The side trails are more than worth it on this adventure. We might call this the Great Peaks of the North Shore trek: on a list of ten of the most prominent hills lining the shores of Lake Superior, maybe half of them dot the route. Carlton Peak, the first I encounter, features the SHT’s longest vertical ascent and a prominent dome. Similarly iconic are the twin peaks of Oberg and Leaveaux a few miles up the shore; Oberg, with its mountaintop loop trail and picturesque inland lake, might be the most photographed peak on these shores, while hulking Leveaux reaches the same height from its hulking mass next door. Further along, Moose Mountain, well-known to Alpine skiers but less renowned among hikers, is the highest point on the Superior Hiking Trail of immediate shoreline peaks. (There are higher points on the SHT, but they lie inland, and do not offer the same striking juxtaposition.) Mystery Mountain, Moose Mountain’s immediate neighbor to the north, nudges its way just higher and still sneaks a peek of the lake. To top it all off, the hike wraps up at White Sky Rock, which towers over Caribou Lake and looks out toward Lake Superior some five miles off.

The hike starts at the Temperance River State Park wayside on Highway 61 and traces its way up the narrow gorge the river has drilled through the bedrock. The Temperance is deep, narrow, and almost impossible to photograph well given the absence of light in the gorge. (One attempt of mine looking down on a thundering fall that throws up rainbows in the sunlight looks more like I attempted to capture a shallow puddle in a rock.) Further upstream, before it plunges into the depths, the Temperance spreads wide across its valley, though it still carries along at a rapid pace, even at low water in dry conditions.

The crowds thin as my dad (as usual, my chauffeur to one end of these adventures) and I turn away from the river and up Carlton Peak. Named for a local guide who took a surveyor up the supposed first of the Sawtooths, Carlton Peak reaches over 900 feet above Lake Superior. For the first mile and a half or so, the trail is a leisurely one, but it rockets upward from there, first to a wooded ridge and then on a final scramble through some towering rocks up to the anorthosite dome. My dad, one calendar year removed from a hip replacement, marches on up right behind me. My last time here (via the much easier route from the north) led to a mountaintop swallowed in fog, but this time, we can see clear down to Taconite Harbor as we chow down our lunches.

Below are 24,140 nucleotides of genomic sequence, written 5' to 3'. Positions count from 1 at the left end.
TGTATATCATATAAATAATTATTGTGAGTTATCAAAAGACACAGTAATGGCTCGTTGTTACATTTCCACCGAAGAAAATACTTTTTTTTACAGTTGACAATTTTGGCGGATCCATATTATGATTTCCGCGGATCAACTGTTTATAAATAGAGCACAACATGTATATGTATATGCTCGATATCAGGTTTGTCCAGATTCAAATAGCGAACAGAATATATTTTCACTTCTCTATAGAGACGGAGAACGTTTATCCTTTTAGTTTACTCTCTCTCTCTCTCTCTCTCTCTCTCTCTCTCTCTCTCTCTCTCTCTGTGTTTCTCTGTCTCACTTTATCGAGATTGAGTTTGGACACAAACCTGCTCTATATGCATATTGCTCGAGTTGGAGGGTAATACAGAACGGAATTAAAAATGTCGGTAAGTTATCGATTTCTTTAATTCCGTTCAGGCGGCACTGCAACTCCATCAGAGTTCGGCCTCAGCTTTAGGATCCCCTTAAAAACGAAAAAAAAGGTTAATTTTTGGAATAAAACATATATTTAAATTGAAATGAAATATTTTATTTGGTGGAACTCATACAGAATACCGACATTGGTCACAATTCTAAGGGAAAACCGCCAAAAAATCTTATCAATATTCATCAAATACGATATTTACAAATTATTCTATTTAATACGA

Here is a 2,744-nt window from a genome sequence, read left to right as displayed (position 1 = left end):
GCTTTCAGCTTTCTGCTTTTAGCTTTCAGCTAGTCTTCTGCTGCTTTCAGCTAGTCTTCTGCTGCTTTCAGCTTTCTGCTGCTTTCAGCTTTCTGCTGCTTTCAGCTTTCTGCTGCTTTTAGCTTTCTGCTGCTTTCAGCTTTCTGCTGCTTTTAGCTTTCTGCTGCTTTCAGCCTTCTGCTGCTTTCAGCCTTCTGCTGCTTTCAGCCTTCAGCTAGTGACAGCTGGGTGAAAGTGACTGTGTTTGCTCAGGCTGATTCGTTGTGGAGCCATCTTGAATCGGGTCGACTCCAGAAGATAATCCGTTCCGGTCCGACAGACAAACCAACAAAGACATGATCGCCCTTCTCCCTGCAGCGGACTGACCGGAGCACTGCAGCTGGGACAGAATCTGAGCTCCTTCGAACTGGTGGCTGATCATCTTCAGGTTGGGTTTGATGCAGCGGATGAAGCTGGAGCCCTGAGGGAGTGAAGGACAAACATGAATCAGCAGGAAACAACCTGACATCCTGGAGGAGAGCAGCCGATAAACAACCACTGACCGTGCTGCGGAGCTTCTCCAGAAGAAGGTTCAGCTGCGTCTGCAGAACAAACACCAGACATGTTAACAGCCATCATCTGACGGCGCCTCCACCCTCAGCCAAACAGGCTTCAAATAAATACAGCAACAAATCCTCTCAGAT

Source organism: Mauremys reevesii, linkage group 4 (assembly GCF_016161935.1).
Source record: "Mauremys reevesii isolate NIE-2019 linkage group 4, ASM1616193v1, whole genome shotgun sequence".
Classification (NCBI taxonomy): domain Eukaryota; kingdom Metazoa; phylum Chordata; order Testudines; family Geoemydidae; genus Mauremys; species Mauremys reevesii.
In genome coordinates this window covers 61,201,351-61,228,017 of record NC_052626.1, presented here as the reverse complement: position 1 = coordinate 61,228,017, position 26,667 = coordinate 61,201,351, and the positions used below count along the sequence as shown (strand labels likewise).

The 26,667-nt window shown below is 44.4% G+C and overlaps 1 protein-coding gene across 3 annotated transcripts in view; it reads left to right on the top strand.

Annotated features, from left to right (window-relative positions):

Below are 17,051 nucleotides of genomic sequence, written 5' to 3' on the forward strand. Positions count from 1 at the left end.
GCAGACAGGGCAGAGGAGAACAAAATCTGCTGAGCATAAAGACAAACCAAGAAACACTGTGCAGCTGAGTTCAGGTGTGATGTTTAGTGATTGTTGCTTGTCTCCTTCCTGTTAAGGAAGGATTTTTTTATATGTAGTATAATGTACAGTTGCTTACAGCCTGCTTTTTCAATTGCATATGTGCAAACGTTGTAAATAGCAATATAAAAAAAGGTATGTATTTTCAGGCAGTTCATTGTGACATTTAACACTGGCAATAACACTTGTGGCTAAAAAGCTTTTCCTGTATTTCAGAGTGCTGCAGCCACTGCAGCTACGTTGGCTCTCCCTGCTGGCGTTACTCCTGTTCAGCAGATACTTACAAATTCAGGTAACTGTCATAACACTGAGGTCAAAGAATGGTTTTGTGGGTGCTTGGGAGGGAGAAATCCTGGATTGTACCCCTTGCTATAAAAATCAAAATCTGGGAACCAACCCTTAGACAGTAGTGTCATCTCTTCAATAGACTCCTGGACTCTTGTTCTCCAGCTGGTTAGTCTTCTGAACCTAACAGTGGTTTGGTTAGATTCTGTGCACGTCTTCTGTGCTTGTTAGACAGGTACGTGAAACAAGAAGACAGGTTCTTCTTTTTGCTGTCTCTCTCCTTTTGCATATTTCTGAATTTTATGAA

My dad turns back after we come down from the spur to the peak. I stop at the Ted Tofte overlook just past the main peak, which offers nearly as good a view toward the south and east from a slightly lower elevation. From there I head down to the Sawbill Trail and take another spur up a short but steep climb to Britton Peak, which provides a vista out toward the mass of Carlton Peak. From there, the trail settles into a rhythm up of gentle ups and downs through a maple forest as it crisscrosses ski and single-track bike trials. I overtake two parties and pass one in the other direction, but the people don’t pick back up again until I pass the two campsites at placid Leveaux Pond. The main SHT skirts the flanks of Leveaux and Oberg, and I don’t feel compelled to summit them: been there, done that. I’m intent on a campsite and have a date with a hammock.

There are two sites at Rollins Creek just east of Oberg Mountain, and with loud voices carrying up from the one closer to the stream, I settle for the western site set back from the river I set up the hammock and enter a dreamy late afternoon trance, and I eat a leisurely freeze-dried dinner. I jot stray notes in a notebook and read ‘Pursuit as Happiness,’ the newly released Ernest Hemingway story whose title seems an apt description for my weekend hike. A reasonable number of my more useful insights have come while lying in a hammock over the years, and while I can’t claim any such revelation this time, I am just struck by a radical freedom, one with a flow through stages of life, if only for a few hours.

By sunset I’m polishing off my beverage for the evening and assume I have the place to myself when two hikers roll in from the north. My sitemates are two Duluthians making the most of their coronavirus downtime; one is through-hiking the entire SHT, and the other is joining him for as much as he can before he returns to work. They’re about five years older than me, so we have some mutual childhood acquaintances and can chat easily about their adventures to date, which include a brutal barrage of mosquitoes on day one, a Covid-prevention monitor at the Grand Marais grocery store, a delectable hamburger at Lutsen that day, and an encounter with a rogue grouse. It’s hard to ask for better random company. I fire off a few final lines in a notebook in the hammock using my headlamp after they turn in, the bugs mercifully absent from this site.